By KAS CHANWANPEN
THE ELECTION Commission (EC)’s credibility has come under scrutiny yet again after it announced incorrect results for a recount on Sunday in a Nakhon Pathom constituency, held to “correct” a tally that had been questioned.
Observers and politicians voiced their concern at yet another gaffe, and urged the poll authority to reveal the March 24 results from every polling station and make them available online.
This latest election mishap came after ballots in Nakhon Pathom were recounted on Sunday. The mistake came to light when Future Forward candidate Savika Limpasuwanna, after trailing behind Democrat Sinthop Kaewpichit by 147 votes in the first count, was found to be ahead of him by 62 votes in the second tally.
The Democrats immediately protested the announcement, arguing that total votes from over 240 polling stations in the constituency should have shown Sinthop winning by four votes.
The EC yesterday admitted the Democrats were correct, and reasoned that the mistake had been made because the announcement was “unofficial”. As of yesterday, the poll authority had yet to issue the official recount results.
The agency’s deputy secretary-general Sawang Boonmee said yesterday that the recount process had yet to be completed, adding that the candidates had already been invited to witness its problems.
Initially, Sawang said the inconsistencies may have occurred from officials entering inaccurate numbers.
He later admitted that such repeated mistakes could shake the agency’s credibility, though he insisted that eventually, everything would be checked. He added that the ballots were stored safely in case a reason for rechecking or correcting the count arose.
However, the incident has further eroded public trust in the agency after a series of similar irregularities.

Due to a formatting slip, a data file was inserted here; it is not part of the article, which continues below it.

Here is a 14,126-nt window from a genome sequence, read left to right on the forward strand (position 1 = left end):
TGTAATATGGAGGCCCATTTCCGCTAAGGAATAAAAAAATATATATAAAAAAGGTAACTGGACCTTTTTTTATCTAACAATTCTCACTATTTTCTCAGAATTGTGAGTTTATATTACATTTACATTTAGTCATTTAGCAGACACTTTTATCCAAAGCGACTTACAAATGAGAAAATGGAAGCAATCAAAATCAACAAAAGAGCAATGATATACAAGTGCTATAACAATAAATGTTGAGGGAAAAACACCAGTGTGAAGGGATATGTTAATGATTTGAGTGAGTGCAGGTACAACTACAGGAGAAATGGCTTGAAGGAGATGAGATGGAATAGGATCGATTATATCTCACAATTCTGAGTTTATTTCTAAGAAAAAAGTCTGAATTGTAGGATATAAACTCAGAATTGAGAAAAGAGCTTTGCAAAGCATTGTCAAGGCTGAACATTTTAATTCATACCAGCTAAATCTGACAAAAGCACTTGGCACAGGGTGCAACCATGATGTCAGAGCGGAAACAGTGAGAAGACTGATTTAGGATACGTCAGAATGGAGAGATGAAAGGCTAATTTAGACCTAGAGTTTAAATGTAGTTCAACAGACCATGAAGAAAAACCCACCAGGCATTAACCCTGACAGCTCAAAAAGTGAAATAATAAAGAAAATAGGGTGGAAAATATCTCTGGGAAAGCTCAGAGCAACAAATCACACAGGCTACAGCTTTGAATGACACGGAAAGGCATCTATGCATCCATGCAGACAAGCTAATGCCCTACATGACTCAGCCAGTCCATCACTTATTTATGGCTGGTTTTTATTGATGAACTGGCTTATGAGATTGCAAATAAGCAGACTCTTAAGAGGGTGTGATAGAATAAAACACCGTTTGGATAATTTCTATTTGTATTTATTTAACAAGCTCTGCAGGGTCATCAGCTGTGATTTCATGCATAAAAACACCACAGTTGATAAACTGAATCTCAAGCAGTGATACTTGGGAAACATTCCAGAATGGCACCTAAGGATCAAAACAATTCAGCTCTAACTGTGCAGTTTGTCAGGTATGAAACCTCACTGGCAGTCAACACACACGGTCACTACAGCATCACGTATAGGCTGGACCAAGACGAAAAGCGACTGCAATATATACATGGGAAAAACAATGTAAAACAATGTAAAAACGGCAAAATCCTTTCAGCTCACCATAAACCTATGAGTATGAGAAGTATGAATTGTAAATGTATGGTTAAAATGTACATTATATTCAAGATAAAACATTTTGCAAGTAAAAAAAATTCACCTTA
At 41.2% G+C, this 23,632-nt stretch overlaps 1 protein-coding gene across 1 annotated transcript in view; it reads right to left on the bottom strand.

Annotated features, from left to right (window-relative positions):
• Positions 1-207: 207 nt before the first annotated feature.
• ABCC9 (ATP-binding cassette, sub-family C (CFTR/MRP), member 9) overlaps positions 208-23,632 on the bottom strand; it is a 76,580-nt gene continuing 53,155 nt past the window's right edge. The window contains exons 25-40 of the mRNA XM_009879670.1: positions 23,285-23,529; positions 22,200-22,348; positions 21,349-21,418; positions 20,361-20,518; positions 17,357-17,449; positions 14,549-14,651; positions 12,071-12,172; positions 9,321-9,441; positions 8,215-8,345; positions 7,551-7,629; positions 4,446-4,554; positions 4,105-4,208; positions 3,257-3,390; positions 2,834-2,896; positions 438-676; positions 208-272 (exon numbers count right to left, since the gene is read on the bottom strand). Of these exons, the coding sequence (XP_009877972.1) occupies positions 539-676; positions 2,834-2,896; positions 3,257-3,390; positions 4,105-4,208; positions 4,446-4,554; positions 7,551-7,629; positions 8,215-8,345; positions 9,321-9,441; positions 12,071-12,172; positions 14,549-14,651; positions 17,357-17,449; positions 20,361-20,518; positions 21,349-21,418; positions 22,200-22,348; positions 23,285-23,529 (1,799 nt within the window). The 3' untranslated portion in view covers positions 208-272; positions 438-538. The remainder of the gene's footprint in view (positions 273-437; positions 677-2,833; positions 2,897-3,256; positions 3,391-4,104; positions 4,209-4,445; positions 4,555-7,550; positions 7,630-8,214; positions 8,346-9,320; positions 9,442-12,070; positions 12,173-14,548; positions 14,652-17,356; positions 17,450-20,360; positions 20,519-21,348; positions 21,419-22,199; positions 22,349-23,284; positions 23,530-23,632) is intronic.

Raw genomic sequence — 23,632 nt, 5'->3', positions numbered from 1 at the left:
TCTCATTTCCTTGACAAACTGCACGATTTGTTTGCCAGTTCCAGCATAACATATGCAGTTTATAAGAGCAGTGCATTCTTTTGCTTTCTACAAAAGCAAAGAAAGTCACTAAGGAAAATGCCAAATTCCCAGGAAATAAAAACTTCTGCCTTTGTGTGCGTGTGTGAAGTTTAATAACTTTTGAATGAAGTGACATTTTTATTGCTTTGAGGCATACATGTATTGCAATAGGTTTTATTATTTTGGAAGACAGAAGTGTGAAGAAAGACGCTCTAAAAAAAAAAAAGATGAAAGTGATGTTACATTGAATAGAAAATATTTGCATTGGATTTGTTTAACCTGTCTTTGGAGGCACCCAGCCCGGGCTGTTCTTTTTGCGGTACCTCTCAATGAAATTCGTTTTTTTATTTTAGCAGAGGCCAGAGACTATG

The public has been angered not only by the EC’s failure to provide a conclusive election result four weeks after voting, but also by mistakes that continue occurring, apparently due to poor administration.
The Future Forward Party yesterday demanded that a new election be held in the Nakhon Pathom constituency due to the confusion and inconsistency in vote counts.
“Such inconsistency makes it impossible to find a just conclusion to the election [here] or which count is correct,” the party’s statement read.
The party also cited a 20-second power cut during the recount on Sunday, as well as certain unspecified irregularities reported by observers, as reasons the EC should consider holding a re-election.
‘Release all results’
Meanwhile, political observers said to avoid bankrupting its credibility altogether, the EC should release the election results from every polling station for public inspection.
In a Facebook post, political critic Sirote Klampaiboon said the incident in Nakhon Pathom could be the last straw, as this repeated inconsistency in tallies threatened to destroy the trustworthiness of the entire election.
The EC, he said, should publish the results on the internet for the public to check, adding that this was necessary to ensure the right candidates are placed in the House of Representatives.
Similarly, pro-election activist Nuttaa Mahattana told The Nation that people have lost whatever trust they might have had in the EC with the latest irregularities.
“It’s come to the point where people are questioning the ballot count nationwide. The numbers have been all over the place, and never seem to add up when recounted,” Nutta said. “Now, a lot of people are wondering if the same thing has happened in their constituency. The EC has to provide us with the raw data from each and every polling unit. This would protect the public interest.”
Meanwhile, former EC commissioner Gothom Arya advised the agency to be humble, accept criticism and either improve or provide proper explanations. The most important thing about an election is accuracy, he said, adding that the wide-scale public doubt should be cleared with a recount of votes.